What causes the peakes

  • Thread starter mythcism
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  • #1
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Can somebody explain in detail what causes the peakes.

this is carbon
Sec3135.gif


this is lead
Sec3150.gif


( Total photon cross section in carbon, as a function of energy, showing the contributions of different processes: t, atomic photo-effect (electron ejection, photon absorption); , coherent scattering (Rayleigh scattering—atom neither ionized nor excited); , incoherent scattering (Comp- ton scattering off an electron); , pair production, nuclear field; , pair production, electron field; , photonuclear absorption (nuclear absorption, usually followed by emission of a neutron or other particle).

thanks

(btw I am not really familiar with al these terms)
 

Answers and Replies

  • #2
1,159
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I am not sure if I am right but peak thresholds may correspond to resonance photon absorption by internal atomic shells in lead.
 
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  • #3
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The sharp peaks correspond the the k-shell binding energies of the electrons in atomic orbits, which is equal to about 13.6 Z2 eV (electron volts). This is the threshold for k-shell deep core photoejection.

Bob S
 
  • #4
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Thanks for the reply, but could you explain it in more detail please.
 
  • #5
4,662
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Thanks for the reply, but could you explain it in more detail please.
The sharp peaks in the photon absorption cross section are the result of the photon energy exceeding the 1s (k-shell) binding energy of electrons in atoms. This is approximately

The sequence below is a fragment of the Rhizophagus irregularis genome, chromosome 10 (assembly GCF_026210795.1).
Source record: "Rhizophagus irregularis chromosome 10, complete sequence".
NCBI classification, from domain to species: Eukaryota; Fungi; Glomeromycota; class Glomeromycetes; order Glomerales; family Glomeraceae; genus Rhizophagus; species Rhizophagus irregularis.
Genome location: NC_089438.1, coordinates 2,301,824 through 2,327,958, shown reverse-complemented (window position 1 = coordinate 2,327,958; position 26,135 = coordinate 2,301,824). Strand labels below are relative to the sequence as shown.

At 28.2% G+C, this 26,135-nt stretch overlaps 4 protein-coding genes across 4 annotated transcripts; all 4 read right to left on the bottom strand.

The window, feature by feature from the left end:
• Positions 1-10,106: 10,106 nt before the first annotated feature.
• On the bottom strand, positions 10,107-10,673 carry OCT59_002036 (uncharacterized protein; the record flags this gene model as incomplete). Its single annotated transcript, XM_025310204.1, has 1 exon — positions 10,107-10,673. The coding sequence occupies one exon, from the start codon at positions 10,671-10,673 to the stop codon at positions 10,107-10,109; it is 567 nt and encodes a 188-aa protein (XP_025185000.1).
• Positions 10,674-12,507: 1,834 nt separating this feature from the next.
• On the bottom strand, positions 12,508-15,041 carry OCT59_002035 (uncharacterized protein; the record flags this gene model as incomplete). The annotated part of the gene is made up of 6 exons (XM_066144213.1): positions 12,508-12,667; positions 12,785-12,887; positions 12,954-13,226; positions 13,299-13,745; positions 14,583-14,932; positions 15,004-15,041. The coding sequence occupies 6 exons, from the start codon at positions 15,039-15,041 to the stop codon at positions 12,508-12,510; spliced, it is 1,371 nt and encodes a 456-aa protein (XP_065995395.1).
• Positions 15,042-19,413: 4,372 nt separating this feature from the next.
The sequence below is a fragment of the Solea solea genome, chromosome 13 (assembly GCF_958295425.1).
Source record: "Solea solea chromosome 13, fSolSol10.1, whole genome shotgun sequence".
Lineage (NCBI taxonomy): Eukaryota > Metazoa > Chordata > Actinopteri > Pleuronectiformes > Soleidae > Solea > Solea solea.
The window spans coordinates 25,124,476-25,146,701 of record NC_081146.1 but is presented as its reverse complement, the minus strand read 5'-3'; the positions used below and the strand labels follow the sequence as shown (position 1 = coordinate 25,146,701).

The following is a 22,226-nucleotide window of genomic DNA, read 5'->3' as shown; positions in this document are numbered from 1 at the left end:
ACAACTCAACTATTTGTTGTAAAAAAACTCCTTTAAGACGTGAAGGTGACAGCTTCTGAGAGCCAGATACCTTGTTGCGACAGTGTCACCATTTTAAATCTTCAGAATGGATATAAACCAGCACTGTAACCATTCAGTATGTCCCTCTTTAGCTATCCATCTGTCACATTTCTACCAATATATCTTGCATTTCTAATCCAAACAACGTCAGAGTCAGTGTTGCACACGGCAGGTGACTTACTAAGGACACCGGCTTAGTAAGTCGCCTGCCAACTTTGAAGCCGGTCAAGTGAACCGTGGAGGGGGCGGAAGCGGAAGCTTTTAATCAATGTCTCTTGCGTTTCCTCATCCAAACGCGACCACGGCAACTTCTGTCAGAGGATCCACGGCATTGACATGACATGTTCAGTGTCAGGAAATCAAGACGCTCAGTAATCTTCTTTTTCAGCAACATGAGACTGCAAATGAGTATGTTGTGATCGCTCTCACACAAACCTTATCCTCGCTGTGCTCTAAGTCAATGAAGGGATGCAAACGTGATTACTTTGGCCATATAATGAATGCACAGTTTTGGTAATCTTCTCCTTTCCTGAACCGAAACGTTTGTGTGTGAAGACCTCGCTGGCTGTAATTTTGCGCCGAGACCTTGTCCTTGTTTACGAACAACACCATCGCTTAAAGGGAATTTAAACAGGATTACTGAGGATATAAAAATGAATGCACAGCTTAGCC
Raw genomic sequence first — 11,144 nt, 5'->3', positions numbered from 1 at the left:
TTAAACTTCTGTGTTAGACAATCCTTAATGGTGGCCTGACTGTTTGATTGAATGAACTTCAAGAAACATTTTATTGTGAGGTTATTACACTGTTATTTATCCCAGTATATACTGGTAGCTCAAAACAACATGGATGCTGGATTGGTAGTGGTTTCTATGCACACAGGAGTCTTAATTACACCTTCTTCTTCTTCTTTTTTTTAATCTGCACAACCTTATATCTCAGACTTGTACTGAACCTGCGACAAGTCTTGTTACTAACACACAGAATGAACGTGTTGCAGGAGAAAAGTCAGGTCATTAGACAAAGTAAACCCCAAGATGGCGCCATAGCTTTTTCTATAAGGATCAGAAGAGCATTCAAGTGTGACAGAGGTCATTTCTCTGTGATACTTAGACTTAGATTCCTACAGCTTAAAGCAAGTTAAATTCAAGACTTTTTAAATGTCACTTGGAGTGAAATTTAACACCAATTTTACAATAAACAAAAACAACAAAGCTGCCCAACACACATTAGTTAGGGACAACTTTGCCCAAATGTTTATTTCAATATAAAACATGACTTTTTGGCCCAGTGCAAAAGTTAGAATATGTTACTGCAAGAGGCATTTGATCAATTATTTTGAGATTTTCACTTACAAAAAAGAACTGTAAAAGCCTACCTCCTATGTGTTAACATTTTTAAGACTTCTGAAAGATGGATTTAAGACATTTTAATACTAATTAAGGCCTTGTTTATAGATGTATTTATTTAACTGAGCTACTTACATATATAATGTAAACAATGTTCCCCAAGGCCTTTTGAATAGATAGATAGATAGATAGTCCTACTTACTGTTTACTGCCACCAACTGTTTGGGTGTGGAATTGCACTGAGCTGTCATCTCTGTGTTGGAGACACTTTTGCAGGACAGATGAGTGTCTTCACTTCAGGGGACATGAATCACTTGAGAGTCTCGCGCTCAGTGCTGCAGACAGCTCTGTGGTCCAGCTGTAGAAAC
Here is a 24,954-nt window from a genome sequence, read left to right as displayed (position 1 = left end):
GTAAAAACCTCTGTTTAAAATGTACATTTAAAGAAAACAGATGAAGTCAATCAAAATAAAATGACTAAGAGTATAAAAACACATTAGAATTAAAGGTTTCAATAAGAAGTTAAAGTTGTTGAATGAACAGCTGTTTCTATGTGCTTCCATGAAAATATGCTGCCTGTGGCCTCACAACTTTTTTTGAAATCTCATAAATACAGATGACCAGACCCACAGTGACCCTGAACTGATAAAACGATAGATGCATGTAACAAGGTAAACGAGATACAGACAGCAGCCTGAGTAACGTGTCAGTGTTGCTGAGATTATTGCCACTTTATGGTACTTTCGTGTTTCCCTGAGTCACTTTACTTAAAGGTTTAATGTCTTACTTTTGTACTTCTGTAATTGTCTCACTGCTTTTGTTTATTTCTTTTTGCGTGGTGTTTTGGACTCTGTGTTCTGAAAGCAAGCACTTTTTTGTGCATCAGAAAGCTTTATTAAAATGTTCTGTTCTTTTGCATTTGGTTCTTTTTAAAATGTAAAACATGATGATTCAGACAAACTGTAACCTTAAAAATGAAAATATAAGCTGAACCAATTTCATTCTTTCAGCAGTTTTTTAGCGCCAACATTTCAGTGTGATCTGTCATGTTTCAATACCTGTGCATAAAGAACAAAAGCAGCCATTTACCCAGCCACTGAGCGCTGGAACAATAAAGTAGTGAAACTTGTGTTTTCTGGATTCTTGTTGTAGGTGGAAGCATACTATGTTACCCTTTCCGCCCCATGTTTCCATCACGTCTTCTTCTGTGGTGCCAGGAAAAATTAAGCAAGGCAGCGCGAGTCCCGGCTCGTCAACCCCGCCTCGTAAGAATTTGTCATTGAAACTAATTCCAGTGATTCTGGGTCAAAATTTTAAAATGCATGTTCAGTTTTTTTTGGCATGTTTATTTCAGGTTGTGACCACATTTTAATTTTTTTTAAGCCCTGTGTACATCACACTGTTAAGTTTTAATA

EZ =~13.6 Z2 eV

As soon as the photon energy exceeds this value (sometimes referred to as the K edge), additional channels open up to absorb the photons. The bound electrons are knocked out by the deep core photoelection process.

Bob S
 
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  • #6
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But why does lead have 4 peaks and carbon 1. So what is every lead peak.
 
  • #7
4,662
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But why does lead have 4 peaks and carbon 1. So what is every lead peak.
The highest energy peak in lead is the K-shell edge (~90 KeV), the next lower should be the L-edge (~25 KeV), and the next the M-edge (~10 KeV). Lower Z elements may not have 1s, 2s, and 3s electrons.
Bob S
 
  • #8
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but it is this all about the s
But what is the most left peak at 200-600ev or something in that range.
 
  • #9
4,662
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but it is this all about the s
But what is the most left peak at 200-600ev or something in that range.
Here is the periodic table showing the x-ray absorption edges:
http://csrri.iit.edu/periodic-table.html
Click on carbon. The K-edge in carbon is about 284 eV.

The electron configuration in elements is

K-shell
1s(2)

L-shell
2s(2) 2p(6)

M-shell
3s(2) 3p(6) 3d(10) etc.,

where the number in ( ) is the number of electrons in a filled level.

Bob S
 

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